Mental health after sexual violence: The role of behavioral and demographic risk factors

Lisa M. Vandemark, Martina Mueller

Research output: Contribution to journalArticlepeer-review

6 Scopus citations


Background: Sequelae of sexual violence include a range of physical and emotional problems, and negative mental health outcomes are particularly severe and long lasting. Objectives: To evaluate associations among sociodemographic and behavioral factors and mental health after exposure to sexual violence. Methods: Participants were 780 men and women who experienced sexual violence who participated in the 2005 South Carolina Behavioral Risk Factor Surveillance Survey. The factors analyzed were gender, age, race, income, and education; having health insurance, an identified healthcare provider, and adequate emotional support; and diet, exercise, smoking, and alcohol use. Poor mental health was defined as 5 or more poor mental health days in the past 30 days. Data were analyzed using the SAS Procedures for Analysis of Sample Survey Data. Results: Victims of sexual violence were at greater risk of experiencing 5 or more poor mental health days than those who did not (95% confidence interval for odds ratio = 2.05-3.07, p < .0001). Poor mental health among those who experienced sexual violence was associated with younger age (p = .005), lower income (p = .02), lower educational attainment (p = .0007), lack of emotional support (p = .0001), and lack of health insurance (p = .03). Gender, race, and having an identified healthcare provider were not associated significantly with mental health. Behavioral factors significantly associated with better mental health (after controlling for socio-economic status) were healthy diet (p = .05), exercise (p = .02), and not smoking (p = .0001). Alcohol use was not associated with mental health. Discussion: Treatment after sexual violence should include attention to risk factors including low income, low educational attainment, and lack of emotional support and to the protective influence of behavioral factors including a healthy diet, exercise, and not smoking. Comprehensive integrated models of care addressing mental, physical, and social sequelae of sexual violence are needed.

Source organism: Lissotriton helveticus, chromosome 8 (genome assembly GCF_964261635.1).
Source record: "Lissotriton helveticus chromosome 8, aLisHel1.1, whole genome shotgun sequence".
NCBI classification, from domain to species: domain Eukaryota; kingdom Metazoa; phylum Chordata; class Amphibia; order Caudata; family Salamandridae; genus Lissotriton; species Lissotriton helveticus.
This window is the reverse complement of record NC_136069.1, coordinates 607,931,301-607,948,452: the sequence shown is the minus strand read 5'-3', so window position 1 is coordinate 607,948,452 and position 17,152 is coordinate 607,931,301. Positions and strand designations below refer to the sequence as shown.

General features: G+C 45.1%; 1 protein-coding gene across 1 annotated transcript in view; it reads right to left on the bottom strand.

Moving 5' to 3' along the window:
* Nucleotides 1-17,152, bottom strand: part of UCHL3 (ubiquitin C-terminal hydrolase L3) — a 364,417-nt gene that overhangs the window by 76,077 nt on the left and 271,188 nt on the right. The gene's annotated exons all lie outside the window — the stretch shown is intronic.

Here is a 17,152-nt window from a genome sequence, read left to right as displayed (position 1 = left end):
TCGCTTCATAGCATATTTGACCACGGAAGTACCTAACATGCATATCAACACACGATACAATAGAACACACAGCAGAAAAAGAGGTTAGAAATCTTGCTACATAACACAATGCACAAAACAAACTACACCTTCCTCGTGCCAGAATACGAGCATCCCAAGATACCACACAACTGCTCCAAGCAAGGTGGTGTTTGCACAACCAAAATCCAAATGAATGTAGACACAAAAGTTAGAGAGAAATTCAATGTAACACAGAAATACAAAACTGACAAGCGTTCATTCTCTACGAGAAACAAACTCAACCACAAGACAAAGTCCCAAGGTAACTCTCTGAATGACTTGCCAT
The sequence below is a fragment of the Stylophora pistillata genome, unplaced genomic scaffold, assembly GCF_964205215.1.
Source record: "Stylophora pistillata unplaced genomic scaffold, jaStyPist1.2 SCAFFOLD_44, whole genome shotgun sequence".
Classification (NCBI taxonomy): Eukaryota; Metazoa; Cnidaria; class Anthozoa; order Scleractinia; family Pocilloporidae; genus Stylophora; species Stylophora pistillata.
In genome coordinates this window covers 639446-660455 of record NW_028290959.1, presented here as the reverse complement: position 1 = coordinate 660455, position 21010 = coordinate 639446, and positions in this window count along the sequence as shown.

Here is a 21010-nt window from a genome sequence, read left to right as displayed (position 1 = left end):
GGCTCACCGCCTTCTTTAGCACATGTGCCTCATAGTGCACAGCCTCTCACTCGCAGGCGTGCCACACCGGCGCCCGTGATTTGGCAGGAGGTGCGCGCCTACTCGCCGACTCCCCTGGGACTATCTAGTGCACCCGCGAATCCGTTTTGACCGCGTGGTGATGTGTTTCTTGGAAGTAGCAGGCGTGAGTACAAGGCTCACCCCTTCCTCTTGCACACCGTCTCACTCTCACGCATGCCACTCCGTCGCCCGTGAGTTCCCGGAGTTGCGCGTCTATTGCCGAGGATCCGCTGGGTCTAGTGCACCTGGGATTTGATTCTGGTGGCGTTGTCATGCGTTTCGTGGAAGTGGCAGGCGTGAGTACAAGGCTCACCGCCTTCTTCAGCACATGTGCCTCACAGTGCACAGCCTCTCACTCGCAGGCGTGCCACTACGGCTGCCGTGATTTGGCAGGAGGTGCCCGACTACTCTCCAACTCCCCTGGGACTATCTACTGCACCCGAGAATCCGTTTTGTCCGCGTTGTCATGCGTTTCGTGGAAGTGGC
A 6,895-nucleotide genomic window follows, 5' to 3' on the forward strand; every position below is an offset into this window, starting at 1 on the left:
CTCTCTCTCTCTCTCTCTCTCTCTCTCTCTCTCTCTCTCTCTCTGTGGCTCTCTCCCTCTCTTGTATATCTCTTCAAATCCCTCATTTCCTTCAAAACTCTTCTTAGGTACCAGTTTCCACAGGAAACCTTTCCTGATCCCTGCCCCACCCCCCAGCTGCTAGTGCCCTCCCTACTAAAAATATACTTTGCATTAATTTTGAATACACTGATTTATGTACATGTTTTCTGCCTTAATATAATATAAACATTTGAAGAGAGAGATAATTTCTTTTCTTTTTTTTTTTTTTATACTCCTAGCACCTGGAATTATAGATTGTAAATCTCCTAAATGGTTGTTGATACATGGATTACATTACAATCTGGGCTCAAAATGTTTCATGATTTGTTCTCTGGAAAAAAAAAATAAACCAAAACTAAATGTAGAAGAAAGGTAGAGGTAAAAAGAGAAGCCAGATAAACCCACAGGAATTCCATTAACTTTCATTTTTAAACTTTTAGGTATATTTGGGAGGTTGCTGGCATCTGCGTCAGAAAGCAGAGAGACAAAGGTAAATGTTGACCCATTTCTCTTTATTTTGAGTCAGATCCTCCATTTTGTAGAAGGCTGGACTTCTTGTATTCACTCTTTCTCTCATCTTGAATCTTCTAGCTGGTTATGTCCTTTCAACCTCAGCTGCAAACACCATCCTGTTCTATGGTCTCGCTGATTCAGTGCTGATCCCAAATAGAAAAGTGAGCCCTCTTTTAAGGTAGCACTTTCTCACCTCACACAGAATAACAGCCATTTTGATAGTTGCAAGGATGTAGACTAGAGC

Original languageEnglish (US)
Pages (from-to)175-181
Number of pages7
JournalNursing research
Issue number3
StatePublished - May 1 2008


  • Domestic violence
  • Mental health
  • Sexual abuse

ASJC Scopus subject areas

  • General Nursing


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